Project Details


Although British healthcare/biomedical manufacturing generates £70 billion/year and 240,000 jobs; its most important yield is a healthy, functional, thriving society. Unexpected externalities such as supply chain disruptions, sustainability requirements and socioeconomic circumstances (e.g. Brexit, COVID-19) pose a threat to this sector and more importantly to the wellbeing of Britain's population. To cope with these threats, it is imperative to develop new and strengthen existing technologies capable of manufacturing precise high-value, patient-personalised products in decentralised settings.

Additive manufacturing technologies, such as 3D printing, have shown these characteristics as they enable prototyping and manufacturing customized products on-site in a rapid, and economic manner. Certainly, 3D printing has revolutionized manufacturing practices and generated tremendous economic benefits to economies worldwide; for instance, in the UK, 3D printing has a revenue of £2.4bn annually. Even so, this technology has major technical issues including, feedstock-performance dependency (printing needs to be calibrated depending of the plastic used), excessive plastic waste production (a major environmental concern), poor printing resolution (nanometer-size structures cannot be printed) and low flexibility in its operation mode (cannot produce long fibres, particles). These technical drawbacks significantly hinder the deployment of 3D printing in many healthcare/biomedical settings.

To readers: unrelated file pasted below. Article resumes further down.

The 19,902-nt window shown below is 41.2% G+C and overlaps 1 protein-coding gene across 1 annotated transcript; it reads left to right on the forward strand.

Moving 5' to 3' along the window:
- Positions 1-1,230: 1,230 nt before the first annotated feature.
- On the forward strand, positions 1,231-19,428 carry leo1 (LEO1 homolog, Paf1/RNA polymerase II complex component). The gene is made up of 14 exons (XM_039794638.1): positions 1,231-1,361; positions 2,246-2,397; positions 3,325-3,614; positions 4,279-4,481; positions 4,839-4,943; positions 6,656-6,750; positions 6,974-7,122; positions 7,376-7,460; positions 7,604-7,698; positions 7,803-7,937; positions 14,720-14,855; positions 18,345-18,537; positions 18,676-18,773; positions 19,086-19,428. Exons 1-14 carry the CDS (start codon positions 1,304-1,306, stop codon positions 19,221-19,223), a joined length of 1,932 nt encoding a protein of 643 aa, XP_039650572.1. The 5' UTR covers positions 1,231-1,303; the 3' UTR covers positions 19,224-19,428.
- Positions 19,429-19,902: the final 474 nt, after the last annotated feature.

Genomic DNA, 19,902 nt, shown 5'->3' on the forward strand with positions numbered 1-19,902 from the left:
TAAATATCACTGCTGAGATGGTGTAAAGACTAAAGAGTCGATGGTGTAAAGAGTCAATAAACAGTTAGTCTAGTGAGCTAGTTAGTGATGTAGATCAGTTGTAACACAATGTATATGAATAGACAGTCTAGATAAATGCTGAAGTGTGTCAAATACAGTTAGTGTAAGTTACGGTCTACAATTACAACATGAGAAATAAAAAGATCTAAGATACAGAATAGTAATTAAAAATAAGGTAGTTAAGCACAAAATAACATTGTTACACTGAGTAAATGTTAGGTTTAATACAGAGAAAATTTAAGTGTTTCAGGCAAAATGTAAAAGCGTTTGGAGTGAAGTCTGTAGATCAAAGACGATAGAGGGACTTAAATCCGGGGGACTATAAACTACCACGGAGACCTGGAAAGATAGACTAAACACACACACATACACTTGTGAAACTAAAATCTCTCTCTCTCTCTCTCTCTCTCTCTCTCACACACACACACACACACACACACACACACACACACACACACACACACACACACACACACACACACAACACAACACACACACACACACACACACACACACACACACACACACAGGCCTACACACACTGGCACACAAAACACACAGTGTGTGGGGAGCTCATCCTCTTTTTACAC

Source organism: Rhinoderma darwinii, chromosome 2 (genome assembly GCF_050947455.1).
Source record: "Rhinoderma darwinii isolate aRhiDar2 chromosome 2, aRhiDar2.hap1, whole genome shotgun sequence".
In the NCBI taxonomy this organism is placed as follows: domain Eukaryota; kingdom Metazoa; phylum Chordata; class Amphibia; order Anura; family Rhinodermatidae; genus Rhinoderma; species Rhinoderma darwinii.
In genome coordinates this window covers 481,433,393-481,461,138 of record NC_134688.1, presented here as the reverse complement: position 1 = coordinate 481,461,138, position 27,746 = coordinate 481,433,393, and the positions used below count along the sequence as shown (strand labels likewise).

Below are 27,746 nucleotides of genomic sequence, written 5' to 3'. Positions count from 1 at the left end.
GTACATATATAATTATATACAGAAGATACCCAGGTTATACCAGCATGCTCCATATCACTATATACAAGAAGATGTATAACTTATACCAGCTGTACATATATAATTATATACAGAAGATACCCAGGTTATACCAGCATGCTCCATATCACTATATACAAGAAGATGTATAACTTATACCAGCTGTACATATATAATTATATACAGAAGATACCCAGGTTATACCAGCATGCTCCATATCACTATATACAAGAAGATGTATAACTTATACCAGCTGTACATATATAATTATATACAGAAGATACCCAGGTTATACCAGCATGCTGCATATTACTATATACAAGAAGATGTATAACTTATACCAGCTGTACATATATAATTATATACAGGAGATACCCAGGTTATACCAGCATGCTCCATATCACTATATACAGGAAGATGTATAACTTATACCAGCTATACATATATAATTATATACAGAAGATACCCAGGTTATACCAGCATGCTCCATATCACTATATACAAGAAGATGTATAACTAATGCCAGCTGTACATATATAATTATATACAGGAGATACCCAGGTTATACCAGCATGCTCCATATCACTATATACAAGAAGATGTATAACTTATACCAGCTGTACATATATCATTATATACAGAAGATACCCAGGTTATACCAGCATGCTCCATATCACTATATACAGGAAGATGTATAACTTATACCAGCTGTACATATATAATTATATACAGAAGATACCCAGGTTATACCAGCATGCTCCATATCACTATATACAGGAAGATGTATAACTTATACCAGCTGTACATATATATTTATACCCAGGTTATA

Inspired by the response of organisms to environmental conditions, this project will develop a novel responsive additive technology (named eHD-3D printing) capable of responding autonomously to feedstock and product requirements, while addressing each of the challenges present in modern 3D printing technologies. To achieve these transformative characteristics, we will integrate bio-inspired modalities (e.g. sensing, thinking and moving). We will employ novel analytical tools that enable sensing the type of material/plastic fed into the unit. This information coupled with the characteristics of the product will allow an AI-algorithm to determine the best operating conditions and operation mode. Beyond conventional 3D printing, the eHD-3D unit will be able to generate particles (0D) and fibres (1D) with a nano-metric resolution, enabling the manufacture of complex multi-scaled structures. Moreover, to demonstrate the transformative features of the eHD-3D unit, a range of geometrically and structurally diverse tissue scaffolds will be manufactured.
Effective start/end date2/11/211/05/25

Collaborative partners

  • University of Bath (lead)
  • 3D Metal Printing Ltd
  • Royal United Hospitals Bath NHS Foundation Trust


  • Engineering and Physical Sciences Research Council


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